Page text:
By Rebecca Johnson, Preservation Technician
After years of lugging mail by train, by automobile, and over the shoulders of postal workers, more than one hundred and twenty five bags in the museum’s collection are receiving much-deserved attention in the preservation department. To give museum visitors a peek behind the scenes, we recently brought a dozen of the most interesting mailbags onto the museum floor and shared the preservation techniques necessary to make sure these fascinating bags, pouches, sacks, and portmanteaus last forever.
Rebecca Johnson explaining preservation techniques to museum visitors.
One of the things I enjoy most about my job is working with different mediums; whether it’s leather, cloth, plastics, ceramics, stone, metals, etc. Of course, I have some materials that I like more than others, but the variance is enjoyable. The collection that allows me to work with the widest array of materials is the mailbag collection. When I was deciding what mailbags to select for viewing by the public, I focused on the three most challenging materials: leather, canvas, and plastic. I wanted to show the public how much thought goes into caring for each specific material based almost solely on its composition.
A leather mailbag in the museum's collection.
In the preservation department we use many varied materials to provide long term care for the museum’s collection. The materials I used in the mailbag project were: corrugated board, unbuffered tissue, buffered tissue, PVA (poly vinyl acetate) glue, twill tape, charcoal lined paper and labels. We use whatever material is most appropriate for the object composition and needs. So now, let’s focus on the three materials I mentioned above.
Leather is one of the most complex materials we work with. The first step to re-housing leather is to build a custom box out of blueboard adhered together with PVA glue and twill tape. The blueboard is a buffered material that has an alkaline “buffer” that prevents other acids and harmful materials from entering or exiting the box, providing a layer of protection for the leather object. Then we add a thin layer of charcoal liner on the inside of the box. The charcoal constantly cleans the air in the box keeping pollutants away from the object. Finally, since leather is protein based it responds badly to the alkaline buffer in the blue board, we place a layer of unbuffered tissue paper between the object and the box.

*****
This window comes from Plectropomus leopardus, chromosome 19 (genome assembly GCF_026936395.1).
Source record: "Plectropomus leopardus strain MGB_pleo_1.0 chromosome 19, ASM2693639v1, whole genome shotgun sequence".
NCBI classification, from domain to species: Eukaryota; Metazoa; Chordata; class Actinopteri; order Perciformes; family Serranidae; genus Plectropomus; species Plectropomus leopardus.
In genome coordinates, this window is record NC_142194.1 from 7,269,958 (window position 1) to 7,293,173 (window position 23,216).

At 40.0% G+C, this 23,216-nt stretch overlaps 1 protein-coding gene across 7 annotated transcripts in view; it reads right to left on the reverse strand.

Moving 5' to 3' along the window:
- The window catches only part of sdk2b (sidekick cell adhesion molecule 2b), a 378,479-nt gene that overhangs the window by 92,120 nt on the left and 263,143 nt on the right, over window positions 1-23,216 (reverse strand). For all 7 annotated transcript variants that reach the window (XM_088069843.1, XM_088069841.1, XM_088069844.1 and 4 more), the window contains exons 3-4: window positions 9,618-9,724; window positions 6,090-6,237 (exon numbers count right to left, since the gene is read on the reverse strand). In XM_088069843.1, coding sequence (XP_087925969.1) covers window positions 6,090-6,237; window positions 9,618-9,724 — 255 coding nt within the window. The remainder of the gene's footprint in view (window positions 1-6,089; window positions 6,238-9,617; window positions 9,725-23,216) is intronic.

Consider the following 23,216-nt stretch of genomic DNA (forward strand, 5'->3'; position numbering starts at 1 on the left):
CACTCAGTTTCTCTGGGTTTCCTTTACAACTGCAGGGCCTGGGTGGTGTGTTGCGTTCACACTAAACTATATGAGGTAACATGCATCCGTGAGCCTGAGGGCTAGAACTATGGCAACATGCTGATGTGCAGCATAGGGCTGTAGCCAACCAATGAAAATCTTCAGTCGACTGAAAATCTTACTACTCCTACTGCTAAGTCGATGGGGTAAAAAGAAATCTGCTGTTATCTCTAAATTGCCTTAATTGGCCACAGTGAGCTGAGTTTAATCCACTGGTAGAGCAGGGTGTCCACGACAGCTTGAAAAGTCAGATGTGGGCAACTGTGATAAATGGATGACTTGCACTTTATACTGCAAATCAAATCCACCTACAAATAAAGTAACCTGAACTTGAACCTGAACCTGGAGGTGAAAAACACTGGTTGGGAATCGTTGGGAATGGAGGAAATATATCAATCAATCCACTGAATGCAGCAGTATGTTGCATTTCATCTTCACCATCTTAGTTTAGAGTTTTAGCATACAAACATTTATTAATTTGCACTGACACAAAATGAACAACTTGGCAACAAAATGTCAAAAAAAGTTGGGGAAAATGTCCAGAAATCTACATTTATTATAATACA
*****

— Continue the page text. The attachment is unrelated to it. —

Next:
Canvas is a much easier material to work with. Being cellulose based, unlike the leather which is protein based, it has no harmful reaction to buffered material. Since canvas is meant to be a pliable material, we often do not build custom boxes. We place them in clean drawers layered with buffered tissue paper. As long as they are kept unfolded in a cool, dry environment, they are easy to maintain.
Plastic is a relatively new material. Having only become common in the 1950s the museum preservation and conservation professionals are still waiting to see what is the best long term method to care for plastic. However, we do know that heat rapidly speeds up degradation so we are careful to keep the plastic bags in a cool, dry environment. Since most plastics are either petroleum or starch based we separate the plastic bags with buffered tissue. Sometime plastic becomes very brittle and in that case we have to build them their own custom trays or boxes.
NPM Collections Department members, Rebecca Johnson, Patricia Raynor and Caitlin Badowski.
These are the basics of what we have to consider when preserving the objects in our collection, and the protocol changes based on what we are working with. I hope that I was able to give you some insight into the world of museum preservation. After working behind the scenes so much it’s great to bring this to the public’s attention.
If you have any questions or would like more information, check out the preservation page on our website or contact the preservation department at NPMPreservation@si.edu.